On this day in 1983, Richard Stallman wrote the groundbreaking announcement that he intended to write a comparable version of Unix. After experiencing frustration in getting critical changes made in the source code of proprietary software, he set out to champion the idea of returning to the spirit of sharing that existed in the early days of computer programming. He cites as one reason for the project:
“So that I can continue to use computers without violating my principles, I have decided to put together a sufficient body of free software so that I will be able to get along without any software that is not free.”
Since that 1983 announcement, the project has spawned some major technology milestones:
• Facilitated the emergence of Linux which serves as a viable Windows alternative, now running on 82% of the top supercomputers in the world, powering the $10 billion Large Hadron Collider for subatomic research, and serving as the platform of choice for Google and the code beneath Android, the dominant mobile OS.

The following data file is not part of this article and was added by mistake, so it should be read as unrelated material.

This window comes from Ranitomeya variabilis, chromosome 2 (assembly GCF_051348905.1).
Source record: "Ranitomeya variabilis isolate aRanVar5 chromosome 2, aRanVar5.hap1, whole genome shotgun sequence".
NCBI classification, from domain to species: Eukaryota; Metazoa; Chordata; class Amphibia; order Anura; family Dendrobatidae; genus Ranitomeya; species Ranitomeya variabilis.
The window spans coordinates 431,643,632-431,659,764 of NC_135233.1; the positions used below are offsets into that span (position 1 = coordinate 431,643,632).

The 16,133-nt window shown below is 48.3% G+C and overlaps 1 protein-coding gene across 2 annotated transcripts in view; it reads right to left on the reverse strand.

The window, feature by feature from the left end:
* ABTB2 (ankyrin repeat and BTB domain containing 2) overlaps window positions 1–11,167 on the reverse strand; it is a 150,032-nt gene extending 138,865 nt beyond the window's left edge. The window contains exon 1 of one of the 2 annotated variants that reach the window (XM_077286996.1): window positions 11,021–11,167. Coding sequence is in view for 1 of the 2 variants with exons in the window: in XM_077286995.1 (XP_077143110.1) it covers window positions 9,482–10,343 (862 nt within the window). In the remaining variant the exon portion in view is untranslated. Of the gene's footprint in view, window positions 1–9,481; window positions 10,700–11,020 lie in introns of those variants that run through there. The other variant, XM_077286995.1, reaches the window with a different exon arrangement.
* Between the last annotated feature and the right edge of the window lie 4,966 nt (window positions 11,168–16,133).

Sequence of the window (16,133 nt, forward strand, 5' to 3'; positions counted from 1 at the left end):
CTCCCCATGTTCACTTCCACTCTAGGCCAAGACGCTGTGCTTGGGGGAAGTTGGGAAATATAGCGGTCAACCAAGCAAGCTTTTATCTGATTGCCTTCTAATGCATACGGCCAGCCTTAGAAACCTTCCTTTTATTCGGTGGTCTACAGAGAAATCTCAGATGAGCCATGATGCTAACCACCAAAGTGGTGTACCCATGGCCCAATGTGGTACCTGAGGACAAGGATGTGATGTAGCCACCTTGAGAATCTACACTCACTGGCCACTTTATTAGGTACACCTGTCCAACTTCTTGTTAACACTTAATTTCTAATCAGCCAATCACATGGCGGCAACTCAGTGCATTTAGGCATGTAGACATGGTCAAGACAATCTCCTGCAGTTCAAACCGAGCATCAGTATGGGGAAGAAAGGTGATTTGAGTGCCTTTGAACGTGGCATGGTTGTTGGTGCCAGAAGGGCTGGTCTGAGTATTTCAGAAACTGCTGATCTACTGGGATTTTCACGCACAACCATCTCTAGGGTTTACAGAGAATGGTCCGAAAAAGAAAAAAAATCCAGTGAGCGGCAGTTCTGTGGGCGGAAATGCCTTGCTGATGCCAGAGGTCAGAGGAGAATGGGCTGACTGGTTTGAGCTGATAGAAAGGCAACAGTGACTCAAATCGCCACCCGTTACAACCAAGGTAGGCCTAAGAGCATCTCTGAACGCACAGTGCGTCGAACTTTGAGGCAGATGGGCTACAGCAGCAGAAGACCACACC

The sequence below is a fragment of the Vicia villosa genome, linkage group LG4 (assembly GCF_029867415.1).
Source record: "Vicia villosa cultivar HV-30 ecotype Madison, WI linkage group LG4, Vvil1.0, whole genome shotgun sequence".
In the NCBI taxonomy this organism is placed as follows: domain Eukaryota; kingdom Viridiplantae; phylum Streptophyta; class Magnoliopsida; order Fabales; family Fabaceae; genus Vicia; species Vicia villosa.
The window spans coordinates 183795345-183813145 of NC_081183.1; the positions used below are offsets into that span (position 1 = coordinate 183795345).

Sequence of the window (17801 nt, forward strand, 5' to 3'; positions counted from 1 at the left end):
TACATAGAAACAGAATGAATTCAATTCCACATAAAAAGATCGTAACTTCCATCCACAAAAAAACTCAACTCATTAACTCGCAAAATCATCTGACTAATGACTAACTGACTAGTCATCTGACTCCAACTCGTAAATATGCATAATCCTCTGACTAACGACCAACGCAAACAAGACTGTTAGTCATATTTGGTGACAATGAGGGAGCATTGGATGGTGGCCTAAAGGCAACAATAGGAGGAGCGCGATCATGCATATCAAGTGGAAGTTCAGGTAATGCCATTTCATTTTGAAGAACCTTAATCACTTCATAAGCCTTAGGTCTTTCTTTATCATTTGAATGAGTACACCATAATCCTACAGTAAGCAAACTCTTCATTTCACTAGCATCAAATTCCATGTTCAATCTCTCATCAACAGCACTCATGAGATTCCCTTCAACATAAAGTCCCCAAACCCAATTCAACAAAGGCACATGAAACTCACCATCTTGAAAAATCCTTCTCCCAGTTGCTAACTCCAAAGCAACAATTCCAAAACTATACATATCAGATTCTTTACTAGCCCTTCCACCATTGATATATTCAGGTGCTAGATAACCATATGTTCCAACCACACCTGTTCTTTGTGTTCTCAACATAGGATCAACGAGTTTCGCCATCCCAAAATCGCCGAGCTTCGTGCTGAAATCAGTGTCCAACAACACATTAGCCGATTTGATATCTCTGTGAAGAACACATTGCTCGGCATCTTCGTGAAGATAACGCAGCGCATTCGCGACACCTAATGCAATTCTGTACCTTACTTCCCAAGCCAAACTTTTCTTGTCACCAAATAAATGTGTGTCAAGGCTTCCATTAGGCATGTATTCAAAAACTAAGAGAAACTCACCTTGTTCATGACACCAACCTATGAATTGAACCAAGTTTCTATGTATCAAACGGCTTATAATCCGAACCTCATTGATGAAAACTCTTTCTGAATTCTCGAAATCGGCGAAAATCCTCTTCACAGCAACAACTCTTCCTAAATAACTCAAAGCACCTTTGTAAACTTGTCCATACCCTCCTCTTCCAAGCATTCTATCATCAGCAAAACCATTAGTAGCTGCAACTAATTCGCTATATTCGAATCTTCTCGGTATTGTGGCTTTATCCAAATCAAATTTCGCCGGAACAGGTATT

• Propelled Firefox, from the source code opened up by Netscape to fight the proliferation of IE, to the number one web browser with a 42% market share
• Supported the early Internet boom with the freely-available source code implementation of an HTTP (Web) server application called Apache, now powering 152 milion web pages, making it easier for ISPs to do things like host multiple websites on a single server box that proprietary software didn’t allow
• Laid the foundation for the multi-platform office productivity suite, OpenOffice, with common desktop applications, like word processor, spreadsheet, presentation manager, and drawing program, available in over 65 supported languages
• Ushered the open standards philosophy behind projects like the OpenStack project to make data center technology as open and available for collaboration and development as the source code for GNU licensed software
So, blow out 28 candles for the announcement that sparked a revolution and stay tuned for the next era of openness.
Read about the OpenStack project sponsored by Rackspace and over 125 other tech companies.